Thanks for the review, that’s the first set of criticisms I’ve found so far in my start of week blog travels (everything else has just been so much gushing). I will be continuing to reserve my judgement (and pre-order money) until I’ve given it a good go in beta this weekend.

  22. Daniel says:

    I participated in the beta and had largly the same negative experience as you. (To the point that I stopped playing before my beta period expired.)

    -But-

    I’m still more optimistic that things will change for the better. You said:

    This game could have been good – not great – but good … If you could progress solely through the story then everything would be fine, but you can’t – you can’t even come close.

    and I agree. But doesn’t that mean that that needs to be done to fix that issue is to radically speed up the leveling curve? WoW started off with painfully slow leveling and, as they added content, quickly ramped it up — I can easily imagine ToR doing the same. Especially if they are disappointed by their early performance, that seems like an obvious change (assuming they don’t crash and burn before that, of course.)

    So, maybe I’m deluded, but my thought was less “it’s no good” and more, “well, maybe in a year.”

    • rofltehcat says:

      Well, although WoW’s leveling at first was painful, it was still an improvement over everything on the market before. In pre-WoW MMOs, leveling bacially meant grinding mobs from lvl 1 to maxlvl.
      However, today this kill- and fetch-quest-based leveling isn’t really up to date anymore and many people expected SWTOR to do the next step. Nearly all the MMOs released in the last years didn’t really progress from WoW’s concept.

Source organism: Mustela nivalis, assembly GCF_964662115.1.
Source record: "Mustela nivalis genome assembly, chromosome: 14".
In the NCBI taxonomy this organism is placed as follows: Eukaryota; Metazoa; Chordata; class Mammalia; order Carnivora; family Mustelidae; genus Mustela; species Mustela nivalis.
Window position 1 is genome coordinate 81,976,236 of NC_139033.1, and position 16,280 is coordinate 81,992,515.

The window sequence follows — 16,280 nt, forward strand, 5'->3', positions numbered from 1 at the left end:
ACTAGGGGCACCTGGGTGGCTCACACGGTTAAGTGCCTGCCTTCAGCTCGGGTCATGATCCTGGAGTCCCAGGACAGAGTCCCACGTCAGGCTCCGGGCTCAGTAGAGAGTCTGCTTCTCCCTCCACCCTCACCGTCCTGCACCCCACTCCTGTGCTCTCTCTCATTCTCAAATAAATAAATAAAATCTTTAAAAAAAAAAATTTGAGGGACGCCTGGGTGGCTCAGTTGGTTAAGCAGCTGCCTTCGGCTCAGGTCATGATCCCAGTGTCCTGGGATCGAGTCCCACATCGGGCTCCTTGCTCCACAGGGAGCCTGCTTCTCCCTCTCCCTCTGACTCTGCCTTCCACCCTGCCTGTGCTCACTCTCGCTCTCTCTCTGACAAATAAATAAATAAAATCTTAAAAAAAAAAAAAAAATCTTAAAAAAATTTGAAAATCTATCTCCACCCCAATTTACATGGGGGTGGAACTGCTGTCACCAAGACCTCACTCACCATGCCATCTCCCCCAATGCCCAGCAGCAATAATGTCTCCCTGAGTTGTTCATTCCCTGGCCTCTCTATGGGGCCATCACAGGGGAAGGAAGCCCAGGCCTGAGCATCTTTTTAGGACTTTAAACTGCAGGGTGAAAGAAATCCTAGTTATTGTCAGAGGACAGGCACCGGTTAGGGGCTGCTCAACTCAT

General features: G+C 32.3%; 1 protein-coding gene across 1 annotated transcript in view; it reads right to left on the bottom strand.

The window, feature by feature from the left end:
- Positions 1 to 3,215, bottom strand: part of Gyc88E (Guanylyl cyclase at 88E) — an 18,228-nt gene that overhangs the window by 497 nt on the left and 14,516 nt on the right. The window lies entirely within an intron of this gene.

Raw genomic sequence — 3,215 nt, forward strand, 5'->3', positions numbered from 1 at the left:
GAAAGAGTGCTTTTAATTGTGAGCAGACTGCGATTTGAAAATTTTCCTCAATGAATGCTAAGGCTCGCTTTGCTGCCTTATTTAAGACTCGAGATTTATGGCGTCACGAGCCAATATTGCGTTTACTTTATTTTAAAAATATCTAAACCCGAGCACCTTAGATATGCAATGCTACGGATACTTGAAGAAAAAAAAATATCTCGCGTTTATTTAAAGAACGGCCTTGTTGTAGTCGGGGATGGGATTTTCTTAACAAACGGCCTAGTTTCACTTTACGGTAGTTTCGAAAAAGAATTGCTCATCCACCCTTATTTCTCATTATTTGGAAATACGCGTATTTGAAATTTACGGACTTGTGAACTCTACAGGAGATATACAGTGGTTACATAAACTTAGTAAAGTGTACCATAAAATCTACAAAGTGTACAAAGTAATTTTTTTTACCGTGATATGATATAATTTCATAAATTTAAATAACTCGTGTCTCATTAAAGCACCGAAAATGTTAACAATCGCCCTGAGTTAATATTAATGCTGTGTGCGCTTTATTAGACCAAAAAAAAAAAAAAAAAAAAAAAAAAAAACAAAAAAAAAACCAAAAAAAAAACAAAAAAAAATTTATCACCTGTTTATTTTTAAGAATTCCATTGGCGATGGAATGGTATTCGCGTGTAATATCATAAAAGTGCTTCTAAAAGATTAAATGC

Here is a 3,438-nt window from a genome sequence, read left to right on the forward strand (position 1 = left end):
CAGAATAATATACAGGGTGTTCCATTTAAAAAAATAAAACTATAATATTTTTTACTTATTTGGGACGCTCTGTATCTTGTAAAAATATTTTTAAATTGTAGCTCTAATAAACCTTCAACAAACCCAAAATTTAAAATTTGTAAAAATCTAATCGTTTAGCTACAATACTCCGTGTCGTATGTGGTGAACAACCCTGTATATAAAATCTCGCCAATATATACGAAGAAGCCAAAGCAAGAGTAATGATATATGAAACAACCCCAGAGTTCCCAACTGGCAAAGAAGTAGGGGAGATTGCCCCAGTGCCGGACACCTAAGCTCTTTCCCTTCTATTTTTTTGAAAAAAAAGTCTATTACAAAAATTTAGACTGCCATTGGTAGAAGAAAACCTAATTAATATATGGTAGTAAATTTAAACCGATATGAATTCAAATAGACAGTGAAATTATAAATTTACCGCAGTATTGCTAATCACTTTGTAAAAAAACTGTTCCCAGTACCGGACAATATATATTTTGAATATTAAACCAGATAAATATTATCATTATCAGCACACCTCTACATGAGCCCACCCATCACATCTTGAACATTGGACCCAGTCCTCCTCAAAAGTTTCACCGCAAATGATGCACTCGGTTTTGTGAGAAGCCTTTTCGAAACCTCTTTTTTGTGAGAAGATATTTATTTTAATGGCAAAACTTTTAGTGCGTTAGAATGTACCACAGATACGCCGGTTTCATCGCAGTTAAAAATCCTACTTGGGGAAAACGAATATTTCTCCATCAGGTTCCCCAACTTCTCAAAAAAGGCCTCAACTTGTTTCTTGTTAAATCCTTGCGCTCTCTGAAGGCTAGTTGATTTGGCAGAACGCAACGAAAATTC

Without bringing something new, new MMORPGs won’t be able to dethrone WoW. WoW stomped every other MMO before it because it was better than them, it worked around the weaknesses of those games. Today’s MMOs only try to copy WoW.

      Video game studios (and especially the publishers) haven’t learned anything from the failed MMORPGs of the last years. Sure, for someone who doesn’t understand much about game design but a lot about financing/investment (aka publishers), investing in a new product that is based on already existing and successful products can’t be wrong. How can it possibly fail if the other product is so successful?
      Well, this may work for most other things but I doubt it works for video games.

      • Daniel says:

        Yeah, I agree — they should really have done better on this point.

        But my overall question is: how much could the game be improved by the simple change of reducing the required xp/lvl to 1/3 it’s current amount?

        If the answer is “a ton,” then I still have hope for the game.

      • Josh says:

        The problem is not a unique quirk of MMOs – or, indeed, the video game market in general – but because the MMO market has been completely saturated for six years. World of Warcraft brought a massive influx of new MMO players, but no other MMO has managed anything remotely similar for years, so WoW has effectively been hogging most of the mainstream subscription MMO players. Add to that the fact that anything with a subscription as substantial as an MMO one actively discourages consumers from subscribing to more than one of these products at any given time, compounded by the fact that MMOs are social games and prospective new consumers or people who could potentially switch will usually hinge their decision on what their friends are doing, and you have a pretty clear picture of why new MMOs are failing to dethrone WoW.

        Note that free-to-play MMOs (or at least, the free-to-play MMOs that don’t constantly nickel and dime you and nearly require you to spend money to play reasonably) are largely immune to these problems, and the free-to-play market has seen massive growth over the past two years.

        • Tizzy says:

          It’s not just cash either: the *time* investment in any MMO worth the name will prevent players from simply hopping around from game to game (the way Reginald hops around the landscape).

        • Bossieke says:

          Again I agree with this guy.

          Just bookmarked this now. Apparenlty you have a great sense of analysis.